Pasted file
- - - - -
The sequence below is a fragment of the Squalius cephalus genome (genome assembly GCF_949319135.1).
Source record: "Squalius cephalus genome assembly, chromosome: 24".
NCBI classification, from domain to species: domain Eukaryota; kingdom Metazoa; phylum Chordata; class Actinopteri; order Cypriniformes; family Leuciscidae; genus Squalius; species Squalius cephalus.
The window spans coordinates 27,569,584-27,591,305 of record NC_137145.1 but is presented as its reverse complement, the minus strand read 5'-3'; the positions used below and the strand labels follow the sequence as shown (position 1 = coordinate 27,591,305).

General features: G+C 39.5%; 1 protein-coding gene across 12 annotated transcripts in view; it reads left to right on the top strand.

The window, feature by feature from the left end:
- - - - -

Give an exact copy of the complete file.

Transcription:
The sequence below is a fragment of the Squalius cephalus genome (genome assembly GCF_949319135.1).
Source record: "Squalius cephalus genome assembly, chromosome: 24".
NCBI classification, from domain to species: domain Eukaryota; kingdom Metazoa; phylum Chordata; class Actinopteri; order Cypriniformes; family Leuciscidae; genus Squalius; species Squalius cephalus.
The window spans coordinates 27,569,584-27,591,305 of record NC_137145.1 but is presented as its reverse complement, the minus strand read 5'-3'; the positions used below and the strand labels follow the sequence as shown (position 1 = coordinate 27,591,305).

General features: G+C 39.5%; 1 protein-coding gene across 12 annotated transcripts in view; it reads left to right on the top strand.

The window, feature by feature from the left end: